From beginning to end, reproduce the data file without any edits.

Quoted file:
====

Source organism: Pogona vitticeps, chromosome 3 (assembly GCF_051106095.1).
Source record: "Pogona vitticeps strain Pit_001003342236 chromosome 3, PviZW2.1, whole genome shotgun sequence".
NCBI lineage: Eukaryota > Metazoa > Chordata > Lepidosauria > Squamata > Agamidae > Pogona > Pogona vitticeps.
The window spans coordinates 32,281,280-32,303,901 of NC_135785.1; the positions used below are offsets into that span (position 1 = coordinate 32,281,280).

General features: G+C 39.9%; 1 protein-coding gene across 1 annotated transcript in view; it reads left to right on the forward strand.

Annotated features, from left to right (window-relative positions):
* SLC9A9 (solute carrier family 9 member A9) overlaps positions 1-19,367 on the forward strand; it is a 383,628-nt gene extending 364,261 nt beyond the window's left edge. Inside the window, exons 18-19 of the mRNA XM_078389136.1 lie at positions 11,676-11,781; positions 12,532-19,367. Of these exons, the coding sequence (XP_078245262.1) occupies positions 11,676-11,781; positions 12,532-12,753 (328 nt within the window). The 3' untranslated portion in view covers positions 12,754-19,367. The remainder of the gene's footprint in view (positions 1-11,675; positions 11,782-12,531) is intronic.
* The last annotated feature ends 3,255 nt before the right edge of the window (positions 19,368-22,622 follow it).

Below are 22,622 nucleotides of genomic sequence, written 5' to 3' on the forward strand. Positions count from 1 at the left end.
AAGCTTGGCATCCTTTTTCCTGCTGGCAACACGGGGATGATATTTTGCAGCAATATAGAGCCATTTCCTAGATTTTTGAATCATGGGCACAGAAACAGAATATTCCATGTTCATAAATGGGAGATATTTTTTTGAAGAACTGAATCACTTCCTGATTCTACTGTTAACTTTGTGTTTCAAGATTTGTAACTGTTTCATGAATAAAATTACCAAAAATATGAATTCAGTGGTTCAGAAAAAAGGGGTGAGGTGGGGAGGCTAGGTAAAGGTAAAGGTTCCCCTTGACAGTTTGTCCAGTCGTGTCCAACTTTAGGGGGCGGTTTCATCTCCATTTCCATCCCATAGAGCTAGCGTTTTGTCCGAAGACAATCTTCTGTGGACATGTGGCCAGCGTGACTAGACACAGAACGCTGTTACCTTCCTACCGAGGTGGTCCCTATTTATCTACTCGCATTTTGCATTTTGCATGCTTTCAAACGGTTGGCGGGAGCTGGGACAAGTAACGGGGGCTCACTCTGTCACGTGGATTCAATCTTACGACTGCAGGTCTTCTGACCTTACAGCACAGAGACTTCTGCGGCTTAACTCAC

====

Source organism: Pogona vitticeps, chromosome 3 (assembly GCF_051106095.1).
Source record: "Pogona vitticeps strain Pit_001003342236 chromosome 3, PviZW2.1, whole genome shotgun sequence".
NCBI lineage: Eukaryota > Metazoa > Chordata > Lepidosauria > Squamata > Agamidae > Pogona > Pogona vitticeps.
The window spans coordinates 32,281,280-32,303,901 of NC_135785.1; the positions used below are offsets into that span (position 1 = coordinate 32,281,280).

General features: G+C 39.9%; 1 protein-coding gene across 1 annotated transcript in view; it reads left to right on the forward strand.

Annotated features, from left to right (window-relative positions):
* SLC9A9 (solute carrier family 9 member A9) overlaps positions 1-19,367 on the forward strand; it is a 383,628-nt gene extending 364,261 nt beyond the window's left edge. Inside the window, exons 18-19 of the mRNA XM_078389136.1 lie at positions 11,676-11,781; positions 12,532-19,367. Of these exons, the coding sequence (XP_078245262.1) occupies positions 11,676-11,781; positions 12,532-12,753 (328 nt within the window). The 3' untranslated portion in view covers positions 12,754-19,367. The remainder of the gene's footprint in view (positions 1-11,675; positions 11,782-12,531) is intronic.
* The last annotated feature ends 3,255 nt before the right edge of the window (positions 19,368-22,622 follow it).

Below are 22,622 nucleotides of genomic sequence, written 5' to 3' on the forward strand. Positions count from 1 at the left end.
AAGCTTGGCATCCTTTTTCCTGCTGGCAACACGGGGATGATATTTTGCAGCAATATAGAGCCATTTCCTAGATTTTTGAATCATGGGCACAGAAACAGAATATTCCATGTTCATAAATGGGAGATATTTTTTTGAAGAACTGAATCACTTCCTGATTCTACTGTTAACTTTGTGTTTCAAGATTTGTAACTGTTTCATGAATAAAATTACCAAAAATATGAATTCAGTGGTTCAGAAAAAAGGGGTGAGGTGGGGAGGCTAGGTAAAGGTAAAGGTTCCCCTTGACAGTTTGTCCAGTCGTGTCCAACTTTAGGGGGCGGTTTCATCTCCATTTCCATCCCATAGAGCTAGCGTTTTGTCCGAAGACAATCTTCTGTGGACATGTGGCCAGCGTGACTAGACACAGAACGCTGTTACCTTCCTACCGAGGTGGTCCCTATTTATCTACTCGCATTTTGCATTTTGCATGCTTTCAAACGGTTGGCGGGAGCTGGGACAAGTAACGGGGGCTCACTCTGTCACGTGGATTCAATCTTACGACTGCAGGTCTTCTGACCTTACAGCACAGAGACTTCTGCGGCTTAACTCAC